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In the last blog, we looked at what we need to do when a primary tooth ‘falls out’ too early.
In this entry, we’ll look at the opposite scenario; that is, what happens when a primary tooth doesn’t fall out…yes, this can happen!
There are different situations when a primary tooth doesn’t fall out when it’s supposed to, but for our purposes we’ll look at when an adult tooth is absent.
When a primary tooth falls out, it’s because there is a permanent tooth that is ready to erupt into the mouth…review Anatomy of Your Child’s Jaw, posted on November 18, 2012.
The pressure from the permanent tooth ‘eats’ away at the roots of the primary tooth. If there are no roots present on the primary tooth, then it becomes loose and falls out.
This is pre-programmed to occur in all of us. At a certain age, the adult teeth are ‘programmed’ to erupt into the mouth and they do so by ‘kind of’ pushing the primary tooth out.
At times however, there is no permanent tooth present. It may be congenitally missing (this means that the adult tooth is just not present in the jaw).
So, if there is no permanent tooth to eat away at the roots of the primary tooth then the primary tooth will not fall out. The primary tooth remains anchored into the bone, because its roots are still present.
As mentioned previously, the roots of a tooth are embedded in the jaw bone. However, the roots are not attached directly to the bone.
There are microscopic fibers, called Periodontal Ligament Fibers (P.D.L) which attaches the roots to the bone. This is important for the following reason: The periodontal fibers act as shock absorbers which take the force when the tooth is under pressure. In addition, because these fibers are present, the tooth has a little bit of movement. If the P.D.L fibers are not present, then the tooth has no movement.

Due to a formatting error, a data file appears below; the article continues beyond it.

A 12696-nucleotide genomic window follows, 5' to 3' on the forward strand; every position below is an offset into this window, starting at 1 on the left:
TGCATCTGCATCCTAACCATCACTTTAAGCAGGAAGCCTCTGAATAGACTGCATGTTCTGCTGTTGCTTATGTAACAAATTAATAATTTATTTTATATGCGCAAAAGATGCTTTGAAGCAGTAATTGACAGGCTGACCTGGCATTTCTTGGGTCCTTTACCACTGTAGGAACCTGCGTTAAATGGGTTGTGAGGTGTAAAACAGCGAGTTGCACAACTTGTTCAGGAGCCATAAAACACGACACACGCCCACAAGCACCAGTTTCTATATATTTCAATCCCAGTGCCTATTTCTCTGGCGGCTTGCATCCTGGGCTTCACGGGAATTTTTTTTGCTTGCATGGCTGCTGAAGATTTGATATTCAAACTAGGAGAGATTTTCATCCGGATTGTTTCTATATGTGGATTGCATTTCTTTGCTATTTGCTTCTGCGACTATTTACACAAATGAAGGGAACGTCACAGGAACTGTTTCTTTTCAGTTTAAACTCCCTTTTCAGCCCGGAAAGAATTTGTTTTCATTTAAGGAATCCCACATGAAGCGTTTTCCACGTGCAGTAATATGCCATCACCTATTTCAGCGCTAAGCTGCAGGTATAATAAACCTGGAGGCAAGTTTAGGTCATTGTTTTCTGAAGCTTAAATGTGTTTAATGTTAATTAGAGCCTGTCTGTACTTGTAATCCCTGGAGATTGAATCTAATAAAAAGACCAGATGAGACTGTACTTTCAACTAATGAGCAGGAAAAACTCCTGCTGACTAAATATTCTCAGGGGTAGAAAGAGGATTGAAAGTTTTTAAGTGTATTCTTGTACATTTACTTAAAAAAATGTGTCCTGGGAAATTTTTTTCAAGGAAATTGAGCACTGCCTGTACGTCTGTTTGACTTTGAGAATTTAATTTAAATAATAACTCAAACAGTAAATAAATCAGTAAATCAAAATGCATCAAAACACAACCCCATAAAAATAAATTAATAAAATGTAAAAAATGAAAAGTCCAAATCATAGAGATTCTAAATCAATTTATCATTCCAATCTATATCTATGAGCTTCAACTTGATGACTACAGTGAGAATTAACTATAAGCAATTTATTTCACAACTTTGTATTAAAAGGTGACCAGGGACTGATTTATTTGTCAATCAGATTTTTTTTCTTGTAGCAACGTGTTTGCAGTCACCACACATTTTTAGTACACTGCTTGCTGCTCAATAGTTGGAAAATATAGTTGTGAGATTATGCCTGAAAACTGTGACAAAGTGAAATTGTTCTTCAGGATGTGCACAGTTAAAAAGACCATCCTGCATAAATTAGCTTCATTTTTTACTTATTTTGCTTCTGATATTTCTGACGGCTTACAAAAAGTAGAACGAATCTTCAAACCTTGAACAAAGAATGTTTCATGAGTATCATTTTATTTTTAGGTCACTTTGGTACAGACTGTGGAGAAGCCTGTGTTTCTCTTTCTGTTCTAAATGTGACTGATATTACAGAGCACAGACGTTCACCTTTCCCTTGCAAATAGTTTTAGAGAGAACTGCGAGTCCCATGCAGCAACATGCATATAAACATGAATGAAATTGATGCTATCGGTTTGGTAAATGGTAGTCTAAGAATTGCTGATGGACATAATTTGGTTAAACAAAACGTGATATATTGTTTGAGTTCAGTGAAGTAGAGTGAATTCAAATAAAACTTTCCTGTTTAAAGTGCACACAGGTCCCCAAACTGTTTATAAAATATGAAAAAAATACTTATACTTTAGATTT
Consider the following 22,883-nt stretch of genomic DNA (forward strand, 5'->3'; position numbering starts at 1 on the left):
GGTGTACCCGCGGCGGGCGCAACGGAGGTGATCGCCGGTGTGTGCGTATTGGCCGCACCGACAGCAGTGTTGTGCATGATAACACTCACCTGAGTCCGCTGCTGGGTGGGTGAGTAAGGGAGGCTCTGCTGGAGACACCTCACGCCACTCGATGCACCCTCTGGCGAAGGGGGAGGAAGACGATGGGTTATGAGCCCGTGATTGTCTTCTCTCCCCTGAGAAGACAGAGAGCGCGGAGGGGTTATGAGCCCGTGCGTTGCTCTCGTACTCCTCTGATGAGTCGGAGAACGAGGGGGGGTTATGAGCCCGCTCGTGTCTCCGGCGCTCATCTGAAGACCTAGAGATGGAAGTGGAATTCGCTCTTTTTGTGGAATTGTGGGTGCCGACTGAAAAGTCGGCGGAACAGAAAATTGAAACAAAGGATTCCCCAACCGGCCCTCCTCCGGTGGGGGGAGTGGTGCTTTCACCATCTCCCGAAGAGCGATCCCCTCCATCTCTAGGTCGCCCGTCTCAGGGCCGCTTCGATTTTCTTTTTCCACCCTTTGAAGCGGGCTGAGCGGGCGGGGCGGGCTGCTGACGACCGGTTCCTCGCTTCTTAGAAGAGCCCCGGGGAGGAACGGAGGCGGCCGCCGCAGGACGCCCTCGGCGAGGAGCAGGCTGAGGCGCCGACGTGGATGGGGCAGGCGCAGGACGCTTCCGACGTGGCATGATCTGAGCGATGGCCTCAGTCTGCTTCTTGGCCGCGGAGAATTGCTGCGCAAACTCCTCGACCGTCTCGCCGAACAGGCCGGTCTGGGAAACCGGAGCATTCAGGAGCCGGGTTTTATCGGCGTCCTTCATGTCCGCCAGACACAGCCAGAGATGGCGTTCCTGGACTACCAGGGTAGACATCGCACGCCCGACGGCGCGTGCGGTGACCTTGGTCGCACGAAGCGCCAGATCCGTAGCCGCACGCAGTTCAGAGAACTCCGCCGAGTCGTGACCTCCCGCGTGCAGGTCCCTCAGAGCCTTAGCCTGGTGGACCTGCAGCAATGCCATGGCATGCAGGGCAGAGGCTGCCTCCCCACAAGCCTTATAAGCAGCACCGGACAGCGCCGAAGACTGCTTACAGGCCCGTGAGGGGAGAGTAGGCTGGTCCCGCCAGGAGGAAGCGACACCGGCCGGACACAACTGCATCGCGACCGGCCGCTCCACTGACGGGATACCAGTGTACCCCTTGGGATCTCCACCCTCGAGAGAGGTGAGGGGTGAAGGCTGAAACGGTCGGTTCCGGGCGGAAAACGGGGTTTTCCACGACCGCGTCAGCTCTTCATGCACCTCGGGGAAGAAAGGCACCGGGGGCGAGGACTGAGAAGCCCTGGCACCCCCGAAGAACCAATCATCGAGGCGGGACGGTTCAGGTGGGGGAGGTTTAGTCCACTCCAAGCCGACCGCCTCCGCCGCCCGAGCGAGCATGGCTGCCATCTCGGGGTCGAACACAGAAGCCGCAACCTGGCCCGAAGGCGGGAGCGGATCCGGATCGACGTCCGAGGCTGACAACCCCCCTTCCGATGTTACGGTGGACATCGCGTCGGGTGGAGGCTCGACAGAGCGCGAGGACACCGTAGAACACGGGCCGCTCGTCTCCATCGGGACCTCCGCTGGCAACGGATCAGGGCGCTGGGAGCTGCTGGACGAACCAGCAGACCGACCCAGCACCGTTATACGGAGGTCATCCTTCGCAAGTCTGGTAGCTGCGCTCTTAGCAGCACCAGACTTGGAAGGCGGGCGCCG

When an adult tooth is not present, then the roots of the baby teeth don’t get eaten (resorbed) away. In these cases where the roots remain, the periodontal fibers around the roots of the primary tooth disappear and the roots become ‘cemented’ to the bone. This is called ‘Ankylosis’. The roots of the retained baby tooth are cemented to the bone.
Remember, if the P.D.L fibers give the tooth some mobility, if they’re not present anymore, the teeth become cemented in.
The image above (panorex) shows a primary tooth (that can be seen on the lower right) that is ankylosed in the bone.
No adult tooth was present to ‘eat away’ at its roots.
These ankylosed baby teeth don’t stay around forever. Eventually the roots do get ‘resorbed’ by an inflammatory process and the teeth fall out.
This usually happens by the age of 35-40. So, sometimes these retained primary teeth stay around well into adulthood.
There does come a time when we do need to deal with these stubborn primary teeth that don’t fall out when they are supposed to and yes, an ideal solution would be an Implant.
Got dental questions or concerns? We have answers and can help. Call us today at (905) 791-3867 or visit us at Bestgate Professional Center, 40 Finchgate Boulevard, Suite 121, Brampton, Ontario. New patients, walk-ins and Emergencies are always welcome.